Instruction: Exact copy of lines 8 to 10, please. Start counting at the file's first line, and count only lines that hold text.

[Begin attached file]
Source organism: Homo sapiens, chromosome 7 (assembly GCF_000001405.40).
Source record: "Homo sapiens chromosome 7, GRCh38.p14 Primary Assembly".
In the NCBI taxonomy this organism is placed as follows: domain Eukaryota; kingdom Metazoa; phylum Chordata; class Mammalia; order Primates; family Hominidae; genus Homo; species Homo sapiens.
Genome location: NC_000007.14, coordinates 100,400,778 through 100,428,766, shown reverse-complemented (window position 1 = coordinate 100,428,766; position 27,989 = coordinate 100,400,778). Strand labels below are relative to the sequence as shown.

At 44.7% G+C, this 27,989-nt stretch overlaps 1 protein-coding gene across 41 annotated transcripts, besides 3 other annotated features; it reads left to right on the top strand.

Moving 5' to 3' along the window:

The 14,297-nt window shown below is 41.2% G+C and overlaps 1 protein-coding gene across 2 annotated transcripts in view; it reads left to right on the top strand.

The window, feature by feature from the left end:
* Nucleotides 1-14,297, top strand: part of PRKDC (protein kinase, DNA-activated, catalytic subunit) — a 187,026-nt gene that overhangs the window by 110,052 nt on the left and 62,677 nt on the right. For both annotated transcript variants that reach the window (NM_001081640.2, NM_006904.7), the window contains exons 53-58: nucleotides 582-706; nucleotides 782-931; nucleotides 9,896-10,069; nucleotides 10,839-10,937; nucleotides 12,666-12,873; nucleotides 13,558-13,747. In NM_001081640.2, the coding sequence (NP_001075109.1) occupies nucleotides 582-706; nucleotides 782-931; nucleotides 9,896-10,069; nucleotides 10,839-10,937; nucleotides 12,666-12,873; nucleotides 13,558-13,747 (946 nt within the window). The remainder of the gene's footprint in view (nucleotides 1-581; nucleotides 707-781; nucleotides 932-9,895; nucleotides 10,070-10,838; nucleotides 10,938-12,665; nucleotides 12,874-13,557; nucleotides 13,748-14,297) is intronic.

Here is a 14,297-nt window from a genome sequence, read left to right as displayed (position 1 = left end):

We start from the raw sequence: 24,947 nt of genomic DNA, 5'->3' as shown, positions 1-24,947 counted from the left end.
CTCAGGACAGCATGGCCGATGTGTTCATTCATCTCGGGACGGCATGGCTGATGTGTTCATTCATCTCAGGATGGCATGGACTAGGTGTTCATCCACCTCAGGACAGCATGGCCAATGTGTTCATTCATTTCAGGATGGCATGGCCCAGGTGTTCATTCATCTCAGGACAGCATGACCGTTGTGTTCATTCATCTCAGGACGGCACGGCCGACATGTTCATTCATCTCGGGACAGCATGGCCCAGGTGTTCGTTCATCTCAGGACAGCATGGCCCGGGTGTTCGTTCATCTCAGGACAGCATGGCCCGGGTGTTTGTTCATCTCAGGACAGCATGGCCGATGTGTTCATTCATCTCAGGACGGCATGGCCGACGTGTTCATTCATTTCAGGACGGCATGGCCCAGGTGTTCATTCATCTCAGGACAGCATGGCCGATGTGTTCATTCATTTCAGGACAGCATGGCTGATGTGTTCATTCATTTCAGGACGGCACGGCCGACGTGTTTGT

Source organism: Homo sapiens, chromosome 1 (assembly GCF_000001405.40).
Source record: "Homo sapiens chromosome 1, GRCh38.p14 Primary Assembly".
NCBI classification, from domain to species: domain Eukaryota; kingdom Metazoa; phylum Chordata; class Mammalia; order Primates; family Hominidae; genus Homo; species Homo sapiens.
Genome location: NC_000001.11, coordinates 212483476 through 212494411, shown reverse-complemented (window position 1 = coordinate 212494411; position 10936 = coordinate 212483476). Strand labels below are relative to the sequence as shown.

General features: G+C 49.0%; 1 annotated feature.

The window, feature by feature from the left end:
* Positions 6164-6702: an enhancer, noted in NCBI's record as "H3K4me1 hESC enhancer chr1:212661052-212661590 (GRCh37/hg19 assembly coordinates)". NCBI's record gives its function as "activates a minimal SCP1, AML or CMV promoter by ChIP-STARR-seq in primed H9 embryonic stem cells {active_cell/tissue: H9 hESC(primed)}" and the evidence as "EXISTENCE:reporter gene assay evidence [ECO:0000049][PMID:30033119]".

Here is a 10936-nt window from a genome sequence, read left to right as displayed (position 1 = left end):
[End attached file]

The window, feature by feature from the left end:
* Nucleotides 1-14,297, top strand: part of PRKDC (protein kinase, DNA-activated, catalytic subunit) — a 187,026-nt gene that overhangs the window by 110,052 nt on the left and 62,677 nt on the right. For both annotated transcript variants that reach the window (NM_001081640.2, NM_006904.7), the window contains exons 53-58: nucleotides 582-706; nucleotides 782-931; nucleotides 9,896-10,069; nucleotides 10,839-10,937; nucleotides 12,666-12,873; nucleotides 13,558-13,747. In NM_001081640.2, the coding sequence (NP_001075109.1) occupies nucleotides 582-706; nucleotides 782-931; nucleotides 9,896-10,069; nucleotides 10,839-10,937; nucleotides 12,666-12,873; nucleotides 13,558-13,747 (946 nt within the window). The remainder of the gene's footprint in view (nucleotides 1-581; nucleotides 707-781; nucleotides 932-9,895; nucleotides 10,070-10,838; nucleotides 10,938-12,665; nucleotides 12,874-13,557; nucleotides 13,748-14,297) is intronic.

Here is a 14,297-nt window from a genome sequence, read left to right as displayed (position 1 = left end):